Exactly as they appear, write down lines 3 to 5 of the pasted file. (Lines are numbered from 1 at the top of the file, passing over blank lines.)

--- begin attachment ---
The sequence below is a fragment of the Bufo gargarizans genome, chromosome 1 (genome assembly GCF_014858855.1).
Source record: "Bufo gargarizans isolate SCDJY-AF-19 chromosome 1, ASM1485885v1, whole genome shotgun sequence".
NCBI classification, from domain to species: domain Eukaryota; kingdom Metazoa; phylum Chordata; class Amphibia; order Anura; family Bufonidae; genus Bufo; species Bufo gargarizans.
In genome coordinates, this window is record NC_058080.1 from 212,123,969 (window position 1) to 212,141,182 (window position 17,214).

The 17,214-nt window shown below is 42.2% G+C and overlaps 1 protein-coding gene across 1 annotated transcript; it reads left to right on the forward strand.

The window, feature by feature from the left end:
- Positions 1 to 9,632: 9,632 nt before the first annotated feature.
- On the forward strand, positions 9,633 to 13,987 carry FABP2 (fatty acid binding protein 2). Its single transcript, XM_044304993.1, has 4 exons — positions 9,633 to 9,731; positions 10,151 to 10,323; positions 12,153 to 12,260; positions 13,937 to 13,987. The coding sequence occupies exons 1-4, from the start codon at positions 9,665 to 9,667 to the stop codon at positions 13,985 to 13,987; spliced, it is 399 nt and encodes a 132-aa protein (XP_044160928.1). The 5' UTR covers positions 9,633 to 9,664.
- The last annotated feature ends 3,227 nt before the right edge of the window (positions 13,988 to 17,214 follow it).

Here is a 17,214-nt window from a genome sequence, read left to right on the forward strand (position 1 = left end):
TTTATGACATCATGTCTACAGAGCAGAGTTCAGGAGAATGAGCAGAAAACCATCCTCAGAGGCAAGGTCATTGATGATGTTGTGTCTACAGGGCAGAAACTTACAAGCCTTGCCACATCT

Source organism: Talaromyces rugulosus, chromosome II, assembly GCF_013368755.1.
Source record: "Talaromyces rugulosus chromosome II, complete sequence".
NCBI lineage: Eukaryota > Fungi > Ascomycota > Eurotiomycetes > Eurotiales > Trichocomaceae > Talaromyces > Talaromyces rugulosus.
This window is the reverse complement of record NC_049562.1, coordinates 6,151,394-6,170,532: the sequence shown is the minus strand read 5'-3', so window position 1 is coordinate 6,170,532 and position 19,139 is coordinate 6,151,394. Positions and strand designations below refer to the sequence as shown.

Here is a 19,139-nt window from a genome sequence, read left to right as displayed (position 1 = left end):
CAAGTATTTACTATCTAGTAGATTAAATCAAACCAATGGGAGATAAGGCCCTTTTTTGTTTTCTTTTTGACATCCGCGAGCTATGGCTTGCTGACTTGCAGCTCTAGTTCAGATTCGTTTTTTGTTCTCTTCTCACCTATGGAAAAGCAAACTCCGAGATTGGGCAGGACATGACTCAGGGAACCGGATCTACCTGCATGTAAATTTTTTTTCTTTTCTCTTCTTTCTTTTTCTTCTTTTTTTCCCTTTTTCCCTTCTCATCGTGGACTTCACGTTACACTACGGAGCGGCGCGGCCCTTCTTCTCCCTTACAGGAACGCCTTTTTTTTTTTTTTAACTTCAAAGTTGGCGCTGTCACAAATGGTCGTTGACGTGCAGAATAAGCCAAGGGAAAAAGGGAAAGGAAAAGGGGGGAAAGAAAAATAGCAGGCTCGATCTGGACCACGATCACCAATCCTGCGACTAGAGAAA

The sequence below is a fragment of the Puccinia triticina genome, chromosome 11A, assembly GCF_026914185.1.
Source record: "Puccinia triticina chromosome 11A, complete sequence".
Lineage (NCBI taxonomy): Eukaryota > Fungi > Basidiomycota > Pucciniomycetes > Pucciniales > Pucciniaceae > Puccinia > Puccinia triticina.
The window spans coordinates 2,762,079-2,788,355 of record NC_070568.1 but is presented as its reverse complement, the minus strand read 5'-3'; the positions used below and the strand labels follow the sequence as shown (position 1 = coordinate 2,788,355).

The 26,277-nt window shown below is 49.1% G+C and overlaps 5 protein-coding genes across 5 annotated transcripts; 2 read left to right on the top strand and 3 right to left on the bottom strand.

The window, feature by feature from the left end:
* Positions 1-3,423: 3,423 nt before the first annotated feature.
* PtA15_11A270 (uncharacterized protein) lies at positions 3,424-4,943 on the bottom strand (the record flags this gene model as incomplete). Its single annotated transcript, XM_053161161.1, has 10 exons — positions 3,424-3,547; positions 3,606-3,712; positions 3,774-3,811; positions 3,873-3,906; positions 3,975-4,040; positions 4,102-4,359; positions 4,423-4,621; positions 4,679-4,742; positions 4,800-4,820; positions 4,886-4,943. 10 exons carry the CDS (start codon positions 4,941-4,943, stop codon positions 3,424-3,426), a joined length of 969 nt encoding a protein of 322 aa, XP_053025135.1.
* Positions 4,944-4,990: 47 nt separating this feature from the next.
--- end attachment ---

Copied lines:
NCBI classification, from domain to species: domain Eukaryota; kingdom Metazoa; phylum Chordata; class Amphibia; order Anura; family Bufonidae; genus Bufo; species Bufo gargarizans.
In genome coordinates, this window is record NC_058080.1 from 212,123,969 (window position 1) to 212,141,182 (window position 17,214).

The 17,214-nt window shown below is 42.2% G+C and overlaps 1 protein-coding gene across 1 annotated transcript; it reads left to right on the forward strand.